NASA Astronauts Will 'Fuel' Plants on Mars With Space Station-Born Bacteria
To survive on Mars and other deep-space missions, astronauts will need to grow their own food — and three new bacterial strains will help "fuel" this process, according to a new dispatch from the International Space Station published in the journal Frontiers of Microbiology.
The researchers behind this discovery worked with NASA to uncover four species of bacteria — three of which were never seen before.
Microbes 'essential' to help plants grow on space missions
The rod-shaped, novel bacteria were called IIF1SW-B5, IIF4SW-B5, and IF7SW-B2T — all of which were shown, after genetic analysis, to have close relations to Methylobacterium indicum, according to a Phys.org report. The discoveries were made aboard the International Space Station during two consecutive flights.
The Methylobacterium species are involved in phosphate solubilization, nitrogen fixation, abiotic stress tolerance, biocontrol activity against plant pathogens, and promoting plant growth.
The research team proposed to call the novel species Methylobaterium ajmalii, in honor of the renowned biodiversity scientist Ajmal Khan — from India. Crucially, the new strains could provide "biotechnologically useful genetic determinants" for raising crops in space, said Nitin Kumar Singh and Kasthuri Venkateswaran (Venkat) of NASA's Jet Propulsion Laboratory (JPL), in a joint statement to Phys.org.
However, this discovery is in dire need of further experimentation to prove its substantial potential to advance the science of space farming. "To grow plants in extreme places where resources are minimal, isolation of novel microbes that help to promote plant growth under stressful conditions is essential," said Singh and Venkat, in the report.
Eight locations monitored on ISS for bacterial growth
Beyond the JPL, researchers involved included some from Cornell University, the University of Southern California in Los Angeles, and the University of Hyderabad (in India).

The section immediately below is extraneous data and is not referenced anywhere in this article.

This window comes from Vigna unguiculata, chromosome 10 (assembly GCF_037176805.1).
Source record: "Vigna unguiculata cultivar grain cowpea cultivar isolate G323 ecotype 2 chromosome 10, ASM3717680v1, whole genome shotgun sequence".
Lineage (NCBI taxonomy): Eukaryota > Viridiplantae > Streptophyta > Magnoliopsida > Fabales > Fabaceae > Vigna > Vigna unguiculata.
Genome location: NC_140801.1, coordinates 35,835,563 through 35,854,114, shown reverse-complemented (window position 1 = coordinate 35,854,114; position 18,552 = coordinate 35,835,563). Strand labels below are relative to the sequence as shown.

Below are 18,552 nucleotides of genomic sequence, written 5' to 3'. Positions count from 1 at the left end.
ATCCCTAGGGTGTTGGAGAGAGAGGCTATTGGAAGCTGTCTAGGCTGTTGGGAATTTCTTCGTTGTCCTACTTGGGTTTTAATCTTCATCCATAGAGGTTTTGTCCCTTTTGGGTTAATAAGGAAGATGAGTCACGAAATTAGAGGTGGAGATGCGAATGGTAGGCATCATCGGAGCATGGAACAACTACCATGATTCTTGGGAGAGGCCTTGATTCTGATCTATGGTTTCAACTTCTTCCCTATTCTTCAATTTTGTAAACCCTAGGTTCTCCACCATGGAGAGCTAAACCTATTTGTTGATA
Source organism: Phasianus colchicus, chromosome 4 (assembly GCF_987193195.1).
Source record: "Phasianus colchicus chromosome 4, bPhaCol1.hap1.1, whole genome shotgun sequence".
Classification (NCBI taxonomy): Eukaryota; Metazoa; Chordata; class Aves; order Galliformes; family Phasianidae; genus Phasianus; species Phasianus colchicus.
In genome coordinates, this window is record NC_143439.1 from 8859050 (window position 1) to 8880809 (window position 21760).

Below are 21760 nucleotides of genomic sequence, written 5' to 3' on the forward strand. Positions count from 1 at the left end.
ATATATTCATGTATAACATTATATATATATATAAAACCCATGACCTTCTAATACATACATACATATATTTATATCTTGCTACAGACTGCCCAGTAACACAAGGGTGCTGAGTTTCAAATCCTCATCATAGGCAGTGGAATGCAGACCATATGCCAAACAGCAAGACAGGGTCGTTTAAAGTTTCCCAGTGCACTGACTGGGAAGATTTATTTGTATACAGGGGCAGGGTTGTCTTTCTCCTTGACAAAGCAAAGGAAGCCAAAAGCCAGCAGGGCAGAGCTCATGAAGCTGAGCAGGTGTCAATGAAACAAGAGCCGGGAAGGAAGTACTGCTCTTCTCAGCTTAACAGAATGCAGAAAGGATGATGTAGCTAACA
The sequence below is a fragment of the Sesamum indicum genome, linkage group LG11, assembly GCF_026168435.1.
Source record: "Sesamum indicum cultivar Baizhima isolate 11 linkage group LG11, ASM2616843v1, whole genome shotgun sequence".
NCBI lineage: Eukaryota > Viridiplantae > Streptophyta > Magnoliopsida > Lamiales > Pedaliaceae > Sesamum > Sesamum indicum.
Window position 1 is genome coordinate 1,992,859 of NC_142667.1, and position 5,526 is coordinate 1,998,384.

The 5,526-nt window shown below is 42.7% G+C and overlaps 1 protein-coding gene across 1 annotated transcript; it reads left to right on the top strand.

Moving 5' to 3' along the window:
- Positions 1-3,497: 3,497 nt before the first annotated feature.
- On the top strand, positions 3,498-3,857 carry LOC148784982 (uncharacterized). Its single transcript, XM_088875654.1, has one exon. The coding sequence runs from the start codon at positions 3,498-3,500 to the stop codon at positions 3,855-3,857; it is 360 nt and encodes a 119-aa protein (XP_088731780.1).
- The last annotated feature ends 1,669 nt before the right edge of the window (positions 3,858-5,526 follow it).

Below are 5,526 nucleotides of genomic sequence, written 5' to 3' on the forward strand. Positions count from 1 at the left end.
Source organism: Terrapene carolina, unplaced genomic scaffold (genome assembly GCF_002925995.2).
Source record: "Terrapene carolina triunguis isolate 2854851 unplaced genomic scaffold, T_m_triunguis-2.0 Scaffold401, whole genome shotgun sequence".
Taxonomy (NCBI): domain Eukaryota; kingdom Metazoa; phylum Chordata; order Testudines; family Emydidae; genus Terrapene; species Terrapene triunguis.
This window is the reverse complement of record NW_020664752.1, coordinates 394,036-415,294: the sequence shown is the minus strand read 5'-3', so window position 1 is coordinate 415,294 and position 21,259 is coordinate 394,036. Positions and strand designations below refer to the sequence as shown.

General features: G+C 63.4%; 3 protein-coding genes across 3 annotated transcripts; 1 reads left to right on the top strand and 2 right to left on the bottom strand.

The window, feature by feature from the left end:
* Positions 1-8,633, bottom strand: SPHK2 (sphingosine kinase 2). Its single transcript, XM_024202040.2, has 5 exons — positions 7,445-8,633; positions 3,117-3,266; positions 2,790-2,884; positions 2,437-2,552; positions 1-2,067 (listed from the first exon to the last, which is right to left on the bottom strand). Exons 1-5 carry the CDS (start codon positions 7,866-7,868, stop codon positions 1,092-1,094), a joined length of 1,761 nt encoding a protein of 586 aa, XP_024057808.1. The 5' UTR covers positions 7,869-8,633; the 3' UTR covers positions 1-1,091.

NASA hopes to make the cosmic jump to Mars, and possibly beyond. This is why the U.S. National Research Council Decadal Survey recommends the space agency should use the ISS as a viable "test-bed for surveying microorganisms," said Singh and Venkat, according to the report.
"Since our group possess[es] expertise in cultivating microorganisms from extreme niches, we have been tasked by the NASA Space Biology Program to survey the ISS for the presence and persistence of microorganisms," added Singh and Venkat. "Needless to say, the ISS is a cleanly-maintained extreme environment."
"Crew safety is the number 1 priority and hence understanding human/plant pathogens are important, but beneficial microbes like this novel Mehylobacterium ajmalii are also needed," added Singh and Venkat.
As of writing, eight locations on the ISS are under monitoring for bacterial growth — and have been for the last six years. These include spaces where the crew typically carry out experiments (like the plant growth chamber), or gather into larger groups. So far, hundreds of bacterial samples from the ISS have undergone analysis — with roughly 1,000 samples collected from various other locations throughout the station (but awaiting a return trip to Earth).
NASA biosensor advancements could boost SpaceX and Blue Origin partnership missions
Singh and Venkat said the ultimate goal is to bypass this long and complicated process — and uncover new strains of the bacteria via molecular biology equipment engineered and tested for specific use on the ISS.
"Instead of bringing samples back to Earth for analysis, we need an integrated microbial monitoring system that collect[s], process[es], and analyze[s] samples in space using molecular technologies," said Singh and Venkat in the report.
"This miniaturized 'omics in space' technology — a biosensor development — will help NASA and other space-faring nations achieve safe and sustainable space exploration for long periods of time," said Singh and Venkat. And since NASA's partnerships with private aerospace companies like SpaceX and Blue Origin are likely only beginning, new biosensor tech — and by extension, the ability to enhance food-growing capability in deep-space — could see implementation on space missions to places like Mars before NASA's Artemis is ready to take humans to the Red Planet.